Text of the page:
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Solar farms not welcome in every neighborhood

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  • N.C. solar growth

    Registered, but not necessarily built, utility-scale solar photovoltaic systems (1 megawatt or greater)

    20070

    20083

    20095

    20109

    201113

    201278

    Total108

    Sources: N.C. Sustainable Energy Association, N.C. Solar Center


  • Solar ordinance forum

    Central Piedmont Community College’s Center for Sustainability will sponsor a forum on developing a template solar-energy ordinance for North Carolina from 1 to 5 p.m. Friday at Community College’s Harris Conference Center, 3216 CPCC Harris Campus Blvd., Charlotte. Registration information is at http://energync.org/events.



Neighborhood opposition is emerging against some of the big solar farms that are popping up across North Carolina by the dozens.

Three hundred Lincoln County residents flocked to a hearing last month on a solar farm planned to be built near affluent suburbs on Lake Norman. Local boards in Shelby, Robeson County and Laurinburg denied permits for farms this year.

A Duke Energy Renewables project in Beaufort County was the target of one of two challenges of solar farms that led to unusual hearings this year before the N.C. Utilities Commission, which permits larger farms. Permits were granted in both cases.

The scattered complaints aren’t numerous enough to undermine the state’s fast-growing solar industry, which has seemed to defy the economic downturn in becoming the sixth-largest in the nation.

But the objections could slow the industry’s momentum and add new costs to the farms’ development. They’re also one reason solar advocates are crafting the state’s first model ordinance governing solar farm sites.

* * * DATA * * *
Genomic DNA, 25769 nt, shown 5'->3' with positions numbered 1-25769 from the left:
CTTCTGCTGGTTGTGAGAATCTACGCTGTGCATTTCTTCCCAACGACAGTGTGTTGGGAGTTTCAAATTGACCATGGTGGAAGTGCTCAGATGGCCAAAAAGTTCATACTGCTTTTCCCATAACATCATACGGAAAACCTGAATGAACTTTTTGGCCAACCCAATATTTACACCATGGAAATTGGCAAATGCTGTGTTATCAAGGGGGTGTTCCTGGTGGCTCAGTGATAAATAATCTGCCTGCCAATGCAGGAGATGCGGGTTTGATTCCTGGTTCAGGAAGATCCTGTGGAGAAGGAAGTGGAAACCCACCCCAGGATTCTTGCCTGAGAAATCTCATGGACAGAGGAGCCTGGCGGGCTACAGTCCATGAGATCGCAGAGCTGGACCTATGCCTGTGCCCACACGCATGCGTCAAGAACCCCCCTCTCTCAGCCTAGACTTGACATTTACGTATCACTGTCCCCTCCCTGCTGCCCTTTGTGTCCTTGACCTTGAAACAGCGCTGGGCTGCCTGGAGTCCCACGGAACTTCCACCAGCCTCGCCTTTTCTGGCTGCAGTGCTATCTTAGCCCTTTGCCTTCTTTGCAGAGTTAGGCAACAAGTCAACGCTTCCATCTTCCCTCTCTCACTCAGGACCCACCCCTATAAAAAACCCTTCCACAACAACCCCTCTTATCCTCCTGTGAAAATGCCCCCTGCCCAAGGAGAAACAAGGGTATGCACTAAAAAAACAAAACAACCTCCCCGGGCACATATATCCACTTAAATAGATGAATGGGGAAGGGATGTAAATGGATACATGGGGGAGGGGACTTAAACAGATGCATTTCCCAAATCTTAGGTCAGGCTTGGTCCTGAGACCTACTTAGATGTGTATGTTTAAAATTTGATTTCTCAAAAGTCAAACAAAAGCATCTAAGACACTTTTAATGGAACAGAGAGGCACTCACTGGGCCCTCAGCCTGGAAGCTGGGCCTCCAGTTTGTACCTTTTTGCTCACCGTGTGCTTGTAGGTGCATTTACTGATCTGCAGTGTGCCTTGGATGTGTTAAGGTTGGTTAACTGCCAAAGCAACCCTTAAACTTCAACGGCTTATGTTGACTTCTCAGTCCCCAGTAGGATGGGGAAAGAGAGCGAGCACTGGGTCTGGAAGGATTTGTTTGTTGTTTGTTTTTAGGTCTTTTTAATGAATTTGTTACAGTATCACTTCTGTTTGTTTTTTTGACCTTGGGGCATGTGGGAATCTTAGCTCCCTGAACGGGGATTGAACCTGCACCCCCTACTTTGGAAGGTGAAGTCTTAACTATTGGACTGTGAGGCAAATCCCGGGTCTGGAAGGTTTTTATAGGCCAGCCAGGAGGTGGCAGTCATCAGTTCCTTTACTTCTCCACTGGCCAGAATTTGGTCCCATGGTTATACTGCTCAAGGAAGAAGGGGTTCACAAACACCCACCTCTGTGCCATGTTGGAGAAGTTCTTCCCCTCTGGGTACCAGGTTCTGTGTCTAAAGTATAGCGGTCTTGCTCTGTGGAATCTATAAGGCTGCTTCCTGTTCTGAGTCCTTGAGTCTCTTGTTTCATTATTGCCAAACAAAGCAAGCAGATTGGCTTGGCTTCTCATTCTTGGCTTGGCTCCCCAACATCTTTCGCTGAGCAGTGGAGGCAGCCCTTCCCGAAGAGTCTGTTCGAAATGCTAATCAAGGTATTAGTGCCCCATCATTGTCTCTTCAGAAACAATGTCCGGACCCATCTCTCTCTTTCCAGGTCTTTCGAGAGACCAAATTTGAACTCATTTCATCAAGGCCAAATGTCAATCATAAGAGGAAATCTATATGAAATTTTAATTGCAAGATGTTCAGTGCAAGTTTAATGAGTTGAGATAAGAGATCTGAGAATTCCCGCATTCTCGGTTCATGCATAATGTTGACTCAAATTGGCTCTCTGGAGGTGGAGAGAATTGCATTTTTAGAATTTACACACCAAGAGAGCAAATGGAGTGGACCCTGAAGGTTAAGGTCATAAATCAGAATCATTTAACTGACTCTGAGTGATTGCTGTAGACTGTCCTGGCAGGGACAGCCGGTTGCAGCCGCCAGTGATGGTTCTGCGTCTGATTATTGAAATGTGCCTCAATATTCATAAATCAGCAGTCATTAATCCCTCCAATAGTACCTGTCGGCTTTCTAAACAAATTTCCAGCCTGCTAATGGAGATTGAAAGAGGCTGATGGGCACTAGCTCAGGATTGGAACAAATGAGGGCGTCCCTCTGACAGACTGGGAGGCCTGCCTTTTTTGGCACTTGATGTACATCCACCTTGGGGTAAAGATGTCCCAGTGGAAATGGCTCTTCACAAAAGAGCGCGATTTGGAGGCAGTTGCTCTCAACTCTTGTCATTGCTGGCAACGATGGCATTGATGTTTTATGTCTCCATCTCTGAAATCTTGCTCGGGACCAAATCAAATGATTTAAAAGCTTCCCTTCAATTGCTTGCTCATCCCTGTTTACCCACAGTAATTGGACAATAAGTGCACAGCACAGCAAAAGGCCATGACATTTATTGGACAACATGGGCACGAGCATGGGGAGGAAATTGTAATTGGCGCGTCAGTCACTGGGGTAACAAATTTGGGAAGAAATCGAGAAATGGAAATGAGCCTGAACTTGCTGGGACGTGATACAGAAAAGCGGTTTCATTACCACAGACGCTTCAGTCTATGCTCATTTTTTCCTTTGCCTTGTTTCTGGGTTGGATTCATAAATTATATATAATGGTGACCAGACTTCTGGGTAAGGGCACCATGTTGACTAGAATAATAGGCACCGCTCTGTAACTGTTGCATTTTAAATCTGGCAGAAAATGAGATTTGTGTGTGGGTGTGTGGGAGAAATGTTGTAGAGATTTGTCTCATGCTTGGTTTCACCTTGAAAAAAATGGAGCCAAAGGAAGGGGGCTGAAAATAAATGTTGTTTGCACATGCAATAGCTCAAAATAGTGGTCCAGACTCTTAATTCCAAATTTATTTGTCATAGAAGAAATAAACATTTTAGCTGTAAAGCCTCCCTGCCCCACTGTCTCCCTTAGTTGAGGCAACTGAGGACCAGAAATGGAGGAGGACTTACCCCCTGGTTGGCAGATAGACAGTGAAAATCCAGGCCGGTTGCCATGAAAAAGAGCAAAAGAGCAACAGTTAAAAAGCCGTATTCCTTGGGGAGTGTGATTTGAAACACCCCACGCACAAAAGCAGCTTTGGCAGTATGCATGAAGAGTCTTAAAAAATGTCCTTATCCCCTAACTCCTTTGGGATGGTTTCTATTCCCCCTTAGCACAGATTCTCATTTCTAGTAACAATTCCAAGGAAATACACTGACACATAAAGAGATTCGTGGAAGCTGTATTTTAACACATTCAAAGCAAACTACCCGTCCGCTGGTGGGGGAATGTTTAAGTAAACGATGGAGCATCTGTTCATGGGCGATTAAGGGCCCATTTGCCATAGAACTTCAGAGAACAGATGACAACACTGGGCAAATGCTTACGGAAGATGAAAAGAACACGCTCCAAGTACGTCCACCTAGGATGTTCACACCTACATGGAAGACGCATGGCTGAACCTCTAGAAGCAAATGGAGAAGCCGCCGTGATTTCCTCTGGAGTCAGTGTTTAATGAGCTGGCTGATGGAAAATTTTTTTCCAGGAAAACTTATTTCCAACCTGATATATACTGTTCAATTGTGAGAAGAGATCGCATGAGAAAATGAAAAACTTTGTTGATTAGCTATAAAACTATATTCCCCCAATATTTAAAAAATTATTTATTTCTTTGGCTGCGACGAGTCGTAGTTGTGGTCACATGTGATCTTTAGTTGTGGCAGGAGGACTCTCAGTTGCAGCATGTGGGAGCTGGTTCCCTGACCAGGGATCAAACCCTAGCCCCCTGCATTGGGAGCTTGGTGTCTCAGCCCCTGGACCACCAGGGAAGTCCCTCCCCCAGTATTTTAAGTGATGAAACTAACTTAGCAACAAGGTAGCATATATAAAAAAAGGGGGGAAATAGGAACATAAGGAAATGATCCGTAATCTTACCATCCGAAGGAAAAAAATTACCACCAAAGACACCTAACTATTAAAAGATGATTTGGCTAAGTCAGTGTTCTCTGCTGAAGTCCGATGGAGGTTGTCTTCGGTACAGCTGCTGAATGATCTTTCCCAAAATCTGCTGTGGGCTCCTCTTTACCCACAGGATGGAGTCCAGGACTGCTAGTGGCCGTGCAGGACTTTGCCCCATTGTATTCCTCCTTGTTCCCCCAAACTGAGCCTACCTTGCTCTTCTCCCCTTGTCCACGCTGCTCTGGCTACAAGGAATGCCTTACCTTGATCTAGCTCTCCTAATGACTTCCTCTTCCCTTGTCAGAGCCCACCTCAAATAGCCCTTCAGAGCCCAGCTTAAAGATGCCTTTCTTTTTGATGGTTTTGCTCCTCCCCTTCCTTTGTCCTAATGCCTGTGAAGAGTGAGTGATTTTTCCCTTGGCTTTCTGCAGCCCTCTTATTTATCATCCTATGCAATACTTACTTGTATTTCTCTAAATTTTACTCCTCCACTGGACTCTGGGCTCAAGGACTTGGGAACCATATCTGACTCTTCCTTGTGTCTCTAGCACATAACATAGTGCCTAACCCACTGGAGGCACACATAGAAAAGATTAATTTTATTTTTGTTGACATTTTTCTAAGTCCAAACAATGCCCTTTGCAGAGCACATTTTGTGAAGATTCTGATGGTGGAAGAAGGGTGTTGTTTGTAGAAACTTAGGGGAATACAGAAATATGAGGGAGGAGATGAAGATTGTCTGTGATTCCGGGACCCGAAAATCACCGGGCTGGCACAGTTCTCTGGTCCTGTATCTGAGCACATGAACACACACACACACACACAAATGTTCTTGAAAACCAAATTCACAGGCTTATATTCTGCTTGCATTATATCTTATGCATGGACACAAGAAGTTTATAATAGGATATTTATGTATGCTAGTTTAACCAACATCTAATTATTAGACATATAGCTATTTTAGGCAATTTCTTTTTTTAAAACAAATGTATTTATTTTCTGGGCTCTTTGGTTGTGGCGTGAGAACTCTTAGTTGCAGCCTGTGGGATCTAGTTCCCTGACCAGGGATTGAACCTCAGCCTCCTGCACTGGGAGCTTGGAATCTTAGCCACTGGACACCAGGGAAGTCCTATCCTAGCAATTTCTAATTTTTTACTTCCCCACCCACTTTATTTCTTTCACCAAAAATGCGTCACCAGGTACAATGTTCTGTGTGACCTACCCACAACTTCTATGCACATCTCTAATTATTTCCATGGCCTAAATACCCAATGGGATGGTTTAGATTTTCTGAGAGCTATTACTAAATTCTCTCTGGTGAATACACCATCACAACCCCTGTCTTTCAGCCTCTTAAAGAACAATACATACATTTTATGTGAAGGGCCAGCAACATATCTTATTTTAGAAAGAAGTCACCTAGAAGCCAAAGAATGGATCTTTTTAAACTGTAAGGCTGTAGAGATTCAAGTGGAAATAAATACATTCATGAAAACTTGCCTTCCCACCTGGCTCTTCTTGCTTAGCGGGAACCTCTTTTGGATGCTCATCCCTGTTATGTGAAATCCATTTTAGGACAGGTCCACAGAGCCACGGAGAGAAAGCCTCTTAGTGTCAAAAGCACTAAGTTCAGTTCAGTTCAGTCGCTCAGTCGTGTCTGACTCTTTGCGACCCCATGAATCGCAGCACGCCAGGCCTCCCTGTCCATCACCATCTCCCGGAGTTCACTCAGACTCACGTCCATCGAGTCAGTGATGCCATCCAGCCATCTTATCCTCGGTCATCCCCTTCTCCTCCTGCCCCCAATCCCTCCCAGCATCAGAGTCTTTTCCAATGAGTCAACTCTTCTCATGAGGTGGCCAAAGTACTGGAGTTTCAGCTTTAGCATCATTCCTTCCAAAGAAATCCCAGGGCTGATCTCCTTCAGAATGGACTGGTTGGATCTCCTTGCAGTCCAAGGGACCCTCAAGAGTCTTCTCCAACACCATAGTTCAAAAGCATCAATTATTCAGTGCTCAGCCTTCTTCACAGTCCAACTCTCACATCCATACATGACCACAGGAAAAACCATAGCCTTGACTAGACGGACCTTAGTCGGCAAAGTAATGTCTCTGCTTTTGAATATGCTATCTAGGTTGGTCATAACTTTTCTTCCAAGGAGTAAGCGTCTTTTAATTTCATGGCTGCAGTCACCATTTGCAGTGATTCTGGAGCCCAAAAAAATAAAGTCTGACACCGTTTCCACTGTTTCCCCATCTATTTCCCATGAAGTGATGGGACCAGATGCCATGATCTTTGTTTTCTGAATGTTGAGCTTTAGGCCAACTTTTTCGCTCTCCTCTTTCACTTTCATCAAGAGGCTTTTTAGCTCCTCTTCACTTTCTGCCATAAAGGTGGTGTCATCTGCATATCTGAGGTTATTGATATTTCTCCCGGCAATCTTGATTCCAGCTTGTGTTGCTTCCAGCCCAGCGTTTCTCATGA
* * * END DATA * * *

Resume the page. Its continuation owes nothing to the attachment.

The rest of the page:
Silent, grassy and emission-free, rows of dark panels angled toward the sun might seem to be the perfect neighbor.

Some nearby residents, though, are leery of glare or the farms’ electromagnetic field, although experts say the radiation is no higher than that of residential power lines. More often, critics complain the solar farms’ 8-foot-high panels will be eyesores that lower property values.

The Strata Solar project

The 36-acre farm that Strata Solar wants to build in eastern Lincoln County would be surrounded by suburban homes that former county commissioner George Arena, an opponent, says are worth $400 million.

The road bisecting the proposed site leads to pricey Sailview, the Lake Norman community where Arena lives, and to Governor’s Island, one of the lake’s most exclusive developments.

“You’ll see chain link fence and barbed wire” while driving past the farm’s perimeter, Arena said.

Chapel Hill-based Strata Solar is North Carolina’s largest solar developer. Spokesman Blair Schooff said tweaks to site plans are typical of any large development, suggesting it’s likely in Lincoln County, too.

“We’ve had a small minority of our over 50 projects now that have encountered any sort of public resistance,” he said. “For the most part, our success rate is terribly high.”

Strata has gone to court to overturn the denial of a solar project by Laurinburg last April. That same month, Robeson County commissioners denied Strata a permit for a farm in the small town of Rowland, although that decision was later reversed.

Lincoln County commissioners, after the September hearing, granted residents two months to consult appraisers on the farm’s expected impact to property values.